Posted by Colin

Sign of the times

May 12th, 2007

You know you’re really getting close to getting your project underway when the city gives you a sign to post! Woo hoo!

Our notice to the neighbourhood of our intent to build (and request ‘minor variances’) is up in our front window, and we will (hopefully) clear our last hurdle with the city on May 23rd! Right around this time we should have our Urban Forestry Service clearance, and we can proceed with applying for our building permit.

I was so excited about the sign being up that I took a photo, but sadly both my media card reader AND the cable for the camera have gone missing. I’ll try to update this post with the photo a little later.

Posted by Colin

Committee of Adjustments mailing

May 11th, 2007

We received a notice from the city telling us about our meeting with the Committee of Adjustments on the 23rd. It included a slightly different description for one of our variances however, but hopefully that won’t affect our letters of support.

They describe the section of our house that exceeds the 17m boundary as being in violation not because of the length of the house (as we thought) but because the section that exceeds the 17m boundary must be 7.5m away from the sideyards. This means we would have to be on a lot at least 15m wide to have a section this far back (at which point the structure could be the width of a hair).

But presumably this amounts to the same thing: on a property of our width we are slightly over the length limit, regardless if whether it’s because the house is a little long, or just that the rear portion of the house is too close to the sideyards.

[Update: It seems all our neighbours received the same mailing. I guess the city must send out notice to all other homes in the vicinity when one is going to apply for a variance with the committee of adjustments.]

Posted by Colin

Further delay in contractor tender

May 9th, 2007

We’ll be waiting a little bit longer to get the most important question about this project answered: what will it cost? More than anything else, this will inform us about our ability to actually proceed with the build.

Unfortunately, at this time of the year everyone involved in the building trade is insanely busy, so it’s been difficult for the general contractors to get numbers from their trades & suppliers.

As such, the date for return of the bids has been moved to May 20th.  You might think it would have been worthwhile to start the bidding process earlier, but there is then an added problem for
the general-contractor: what if prices change between the time the bid is submitted, and the time the work is ready to be done.

Quotes are often only good for 30 days but because of our timeline with the committee of adjustments (when the documents were initially drawn up) we had to ask that they be good for 60 days. With luck, perhaps we’ll have actually broken grown by June 19 after all.

Posted by Colin

Replacement tree options

May 8th, 2007

The city of Coeur D’Alene in Idaho has a great reference guide to trees suitable for urban settings. I’m not sure if all these trees would be approved by Toronto’s Urban Forestry Service (though it would be nice if they offered a similar guide for Toronto).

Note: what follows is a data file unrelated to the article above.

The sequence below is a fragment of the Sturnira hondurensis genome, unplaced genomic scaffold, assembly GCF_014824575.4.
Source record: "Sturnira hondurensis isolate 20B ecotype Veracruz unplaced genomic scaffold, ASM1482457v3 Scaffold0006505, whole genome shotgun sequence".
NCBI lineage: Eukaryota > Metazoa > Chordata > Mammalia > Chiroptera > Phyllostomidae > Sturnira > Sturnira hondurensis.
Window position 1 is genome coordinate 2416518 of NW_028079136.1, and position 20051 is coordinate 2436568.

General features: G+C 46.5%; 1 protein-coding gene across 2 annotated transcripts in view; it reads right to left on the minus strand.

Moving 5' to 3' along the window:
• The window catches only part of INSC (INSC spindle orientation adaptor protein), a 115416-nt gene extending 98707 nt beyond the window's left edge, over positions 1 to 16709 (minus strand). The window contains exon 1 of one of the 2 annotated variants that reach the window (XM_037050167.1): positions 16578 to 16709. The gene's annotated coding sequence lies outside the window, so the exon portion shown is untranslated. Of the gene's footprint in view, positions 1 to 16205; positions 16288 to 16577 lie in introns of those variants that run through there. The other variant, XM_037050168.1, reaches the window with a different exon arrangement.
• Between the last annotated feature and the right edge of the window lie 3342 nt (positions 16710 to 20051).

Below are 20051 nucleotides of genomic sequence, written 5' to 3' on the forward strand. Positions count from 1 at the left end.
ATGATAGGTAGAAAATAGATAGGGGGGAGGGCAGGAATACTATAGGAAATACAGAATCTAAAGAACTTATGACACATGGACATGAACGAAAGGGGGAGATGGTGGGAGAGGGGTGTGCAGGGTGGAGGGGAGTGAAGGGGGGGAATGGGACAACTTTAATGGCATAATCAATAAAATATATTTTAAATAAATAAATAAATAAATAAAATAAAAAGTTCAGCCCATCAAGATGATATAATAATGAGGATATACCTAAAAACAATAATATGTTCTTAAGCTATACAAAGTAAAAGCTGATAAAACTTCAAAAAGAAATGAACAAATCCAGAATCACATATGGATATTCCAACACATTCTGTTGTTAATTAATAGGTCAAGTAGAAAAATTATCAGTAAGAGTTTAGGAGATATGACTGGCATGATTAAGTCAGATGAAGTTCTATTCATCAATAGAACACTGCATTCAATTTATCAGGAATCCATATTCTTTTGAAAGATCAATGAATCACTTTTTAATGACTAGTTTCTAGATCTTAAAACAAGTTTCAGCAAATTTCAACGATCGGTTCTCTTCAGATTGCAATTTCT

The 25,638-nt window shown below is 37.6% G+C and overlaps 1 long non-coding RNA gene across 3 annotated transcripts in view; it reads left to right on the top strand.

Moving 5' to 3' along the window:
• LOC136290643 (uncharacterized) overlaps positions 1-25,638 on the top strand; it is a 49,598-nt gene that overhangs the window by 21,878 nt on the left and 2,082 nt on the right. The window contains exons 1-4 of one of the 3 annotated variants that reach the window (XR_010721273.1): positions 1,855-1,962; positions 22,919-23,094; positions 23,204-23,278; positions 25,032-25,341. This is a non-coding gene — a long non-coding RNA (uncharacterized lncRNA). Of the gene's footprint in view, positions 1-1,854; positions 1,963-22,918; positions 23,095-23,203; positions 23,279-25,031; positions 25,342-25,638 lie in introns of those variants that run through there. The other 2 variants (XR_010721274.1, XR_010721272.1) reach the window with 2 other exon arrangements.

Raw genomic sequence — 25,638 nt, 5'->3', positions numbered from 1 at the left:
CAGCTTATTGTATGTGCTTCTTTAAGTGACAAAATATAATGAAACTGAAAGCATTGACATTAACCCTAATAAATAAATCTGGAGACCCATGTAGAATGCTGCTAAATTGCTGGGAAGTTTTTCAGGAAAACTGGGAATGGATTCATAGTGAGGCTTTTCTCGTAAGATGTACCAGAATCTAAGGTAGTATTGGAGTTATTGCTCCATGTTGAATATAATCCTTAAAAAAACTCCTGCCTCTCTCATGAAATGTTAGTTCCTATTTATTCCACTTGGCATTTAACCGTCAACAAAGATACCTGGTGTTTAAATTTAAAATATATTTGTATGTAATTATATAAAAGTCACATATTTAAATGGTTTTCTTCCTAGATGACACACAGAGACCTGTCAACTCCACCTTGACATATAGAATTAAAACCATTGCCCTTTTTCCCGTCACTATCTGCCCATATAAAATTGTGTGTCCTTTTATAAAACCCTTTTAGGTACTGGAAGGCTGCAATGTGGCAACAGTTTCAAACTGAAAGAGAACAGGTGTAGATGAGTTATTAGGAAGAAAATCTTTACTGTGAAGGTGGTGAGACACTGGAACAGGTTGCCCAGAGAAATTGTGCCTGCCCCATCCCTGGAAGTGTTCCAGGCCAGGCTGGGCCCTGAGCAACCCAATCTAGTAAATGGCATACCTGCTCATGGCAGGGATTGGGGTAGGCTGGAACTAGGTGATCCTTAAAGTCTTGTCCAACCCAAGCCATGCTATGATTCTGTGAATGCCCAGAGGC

One of the ‘front runner’ candidates we are looking at planting (as suggested by my Mom) is a Crimean Linden tree. They apparently grow very quickly (great for carbon sequestration), grow to a size of 60′ high and 30′ wide, and (are rumoured to) naturally repel mosquitoes. Sounds like a great backyard tree, to me!

Posted by Colin

Committee of Adjustments documentation

May 7th, 2007

As I think I have previously mentioned, we’ll be applying for a few ‘minor variances’ to Toronto’s building by-laws. These are:

  1. A by-law requiring new construction to provide a parking space “behind the front wall of the house.” Because we’re building a very high-efficiency, clean/green house, we’d rather not have a garage inside the structure. Our plan is to just continue using the current driveway area in front of the house as we do now, but a variance is still required if we do not want to add a garage, side-carport, etc.
  2. City by-laws suggest that the “gross floor area” of the floors of a new home be no more than 60% of the lot size but allow for ‘minor variances’ up to 100% of the lot. Our house will be 27.2 sq.m (293 sq.ft) over the 60% limit. 204 sq. ft. of this is caused by a 1-storey extension we wanted to add to the back of the house at the last minute (a kind of indoor / outdoor room that is insulated but not heated).
  3. City by-laws suggest a house should extend no more than 17m (56′) behind “the average of the fronts of the two neighbouring properties.” Because of the 1-storey indoor-outdoor room (which is 3.7m deep), our new house would wind up being too deep by 1.93m (a little over 6′). Of these 6 feet, 4 feet are the result of not starting the house as far forward as the city would like. The house will only be 58′ long, but it starts 4′ behind “the average of the fronts of the two neighbouring properties” (in line with the house to the south of us). This helps us receive more passive-solar heating from the sun in the back portion of the house. We’re still not sure if this addition will be built at this time, but it seems worthwhile to get the variance for it now.

Last week I submitted some additional documentation for our file at the Committee of Adjustments. This included:

  • survey of the land, including trees
  • photos of the neighbourhood showing our house in relation to its neighbours, up, down and across the street.
  • letters of support from our neighbours next door, across the street and behind us. (Actually the letter from our backyard-neighbours just arrived yesterday so I’ll be dropping that off today.)

So we now have ‘letters of support‘ (pdf) from our neighbours on all four sides of our property, which is great! They have all, thus far, been really helpful and enthusiastic about our plans to build. (Hopefully that enthusiasm holds through a few months of hammering. )

Posted by Colin